Sao 



The moon of Neptune – Sao (XI) – was previously temporarily designated as S/2002 N2. It was discovered in August 2002 by the following team of astronomers: M. Holman, J.J. Kavelaars, T. Grav, W. Fraser and D. Milisavljevic.
    This discovery was achieved by the 4-m telescope Blanco w Cerro Tollolo (Chile). You can read additional details in The International Astronomical Union Circular
(→IAU).
    Sao is one of three new satellites discovered since the →Voyager-2 Neptune system fly-by which occured 13 years ago (1989). With this moon, the team discovered also: Halimede and Laomedeia.
    The name of that moon is of mythological origin. Sao was one of the nymphs, the daughter of Poseidon and Demeter...
    The moon is in elliptical prograde orbit (→eccentricity e
 = 0.2931) with a →semimajor axis a = 22,422,000 km. At pericenter (closest to the planet) Sao is separated from the Neptune a distance of q = 15,850,112 km. At apocenter (furthest from the planet) this moon is separated from the Neptune a distance of Q = 28,993,888 km. In future these parameters may vary due to a large orbital distance from Neptune and the orbital motion being disturbed by the Sun and other factors. Perhaps it is a captured asteroid (with a diminutive mass: ~8.9920×1016 kg – it equals 12 mountains like Giewont!), and in future will possibly return to heliocentric orbit.

    The orbital period is almost 8 earthly years, which means that the average speed of its celestial motion is only 0°07'25'' per day. When this motion was detected and compared to the changes in Neptune's position, this body was classified as a true planetary satellite (and not a distant celestial body with its position projected near the planet).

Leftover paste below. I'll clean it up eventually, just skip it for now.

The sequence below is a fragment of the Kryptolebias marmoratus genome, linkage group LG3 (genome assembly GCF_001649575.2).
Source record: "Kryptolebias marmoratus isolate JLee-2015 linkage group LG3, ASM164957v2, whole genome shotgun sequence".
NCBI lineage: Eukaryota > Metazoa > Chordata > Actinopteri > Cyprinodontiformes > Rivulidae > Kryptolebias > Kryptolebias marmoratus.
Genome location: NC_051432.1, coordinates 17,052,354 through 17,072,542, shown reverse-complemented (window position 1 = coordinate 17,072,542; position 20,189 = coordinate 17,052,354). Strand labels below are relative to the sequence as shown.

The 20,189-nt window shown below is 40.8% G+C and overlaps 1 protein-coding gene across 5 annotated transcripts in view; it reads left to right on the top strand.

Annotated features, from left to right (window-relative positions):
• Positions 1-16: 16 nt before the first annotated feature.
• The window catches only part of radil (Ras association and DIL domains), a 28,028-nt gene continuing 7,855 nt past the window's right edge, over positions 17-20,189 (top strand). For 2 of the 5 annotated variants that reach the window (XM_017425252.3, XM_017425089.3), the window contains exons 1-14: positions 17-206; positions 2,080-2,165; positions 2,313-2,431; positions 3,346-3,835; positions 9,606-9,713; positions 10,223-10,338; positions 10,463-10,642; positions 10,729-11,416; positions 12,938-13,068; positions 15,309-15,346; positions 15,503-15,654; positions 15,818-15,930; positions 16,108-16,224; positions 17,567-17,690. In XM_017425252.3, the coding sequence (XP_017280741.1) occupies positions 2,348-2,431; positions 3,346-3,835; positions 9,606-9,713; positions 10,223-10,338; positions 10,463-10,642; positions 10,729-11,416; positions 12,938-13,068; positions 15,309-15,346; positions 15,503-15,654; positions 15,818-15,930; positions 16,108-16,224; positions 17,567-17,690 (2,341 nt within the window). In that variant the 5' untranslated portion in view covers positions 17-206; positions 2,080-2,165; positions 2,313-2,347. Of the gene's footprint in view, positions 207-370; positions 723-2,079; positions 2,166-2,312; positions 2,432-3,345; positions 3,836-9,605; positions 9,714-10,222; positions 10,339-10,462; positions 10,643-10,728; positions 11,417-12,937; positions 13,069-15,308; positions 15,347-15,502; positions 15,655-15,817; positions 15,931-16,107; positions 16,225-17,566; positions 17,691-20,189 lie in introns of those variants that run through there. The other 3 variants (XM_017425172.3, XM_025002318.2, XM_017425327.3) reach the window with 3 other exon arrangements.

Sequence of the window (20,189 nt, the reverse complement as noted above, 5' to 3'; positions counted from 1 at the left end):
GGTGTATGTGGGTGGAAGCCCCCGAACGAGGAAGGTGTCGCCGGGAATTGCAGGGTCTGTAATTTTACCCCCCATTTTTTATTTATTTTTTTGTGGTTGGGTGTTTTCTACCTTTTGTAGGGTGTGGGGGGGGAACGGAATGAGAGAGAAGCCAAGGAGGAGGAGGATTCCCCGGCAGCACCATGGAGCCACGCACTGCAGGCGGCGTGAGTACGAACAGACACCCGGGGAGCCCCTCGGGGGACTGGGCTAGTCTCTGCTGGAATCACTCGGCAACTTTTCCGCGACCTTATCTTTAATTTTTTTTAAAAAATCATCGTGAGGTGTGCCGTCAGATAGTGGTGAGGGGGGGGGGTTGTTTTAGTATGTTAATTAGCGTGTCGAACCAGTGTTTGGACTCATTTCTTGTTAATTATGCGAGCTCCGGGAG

Other obstacle in detecting this moon earlier was its brightness of only 24.5m (about 25.1 million times fainter than the faintest stars visible to naked eye). For comparison: Neptune's brightness is about 7.8m, so Sao is shining fainter by about 16.7m. The corresponding difference in brightness is almost 4.79 million times!

I have given some crucial data of Sao below. Table one contains the basic information. Whereas table two gives more detailed parametrs of its orbit (calculated using the following formulae).

Translated by Karol Pankowski


Sao

Mean distance from the planet  [×103 km] 22,422.0
Mean distance from the planet  [planetary R] 905.4
Orbital period  [days] 2,914.07
Orbital eccentricity  [e] 0.2931
Orbit inclination  [degrees] 48.5
Mean diameter  [km] 44.0
Main discoverer and year of the discovery M. Holman   2002
Visual magnitude  [mag] 24.5
Mass  [kg] ~8.9920 × 1016

Orbital Parameters

Pericenter
[q]
Apocenter
[Q]
Distance from the planet  [×103 km] 15,850.1 28,993.9
Distance from the planet  [planetary R] 640.0 1,170.8
Angular size of the moon's orbit observed from the Earth*  [degrees] 0°12'32.03'' 0°22'55.67''
Angular diameter of the planet's disc as observed from the moon  [degrees] 0°10'44.53'' 0°05'52.35''
Brightness of the planet as observed from the moon**  [mag] –4.4 –3.1
Diameter of the moon's disc as observed from the planet's "surface"  [degrees] 0°00'00.57'' 0°00'00.31''
Brightness of the moon as observed from the planet's "surface"**  [mag] 12.3 13.6
Orbital velocity  [km/sec] 0.75 0.41
  * This value is calculated for Neptune at opposition (distance 4.4 billion km = 29.1 AU)
** The given value of magnitude is not corrected for some decreasing factors (e.g. the changing phase of illumination)

See other related links:
AstroNEWS – "Three moons more has ... Neptune"
Monde des MonatsSao
Discovery of Three Irregular Neptunian Moons
The Astronomy Workshop – Satellite Viewer
Planetary Satellite Mean Orbital Parameters
Natural Satellite Physical Parameters



This site is in AstroWWW service, member of Astronomia.pl portal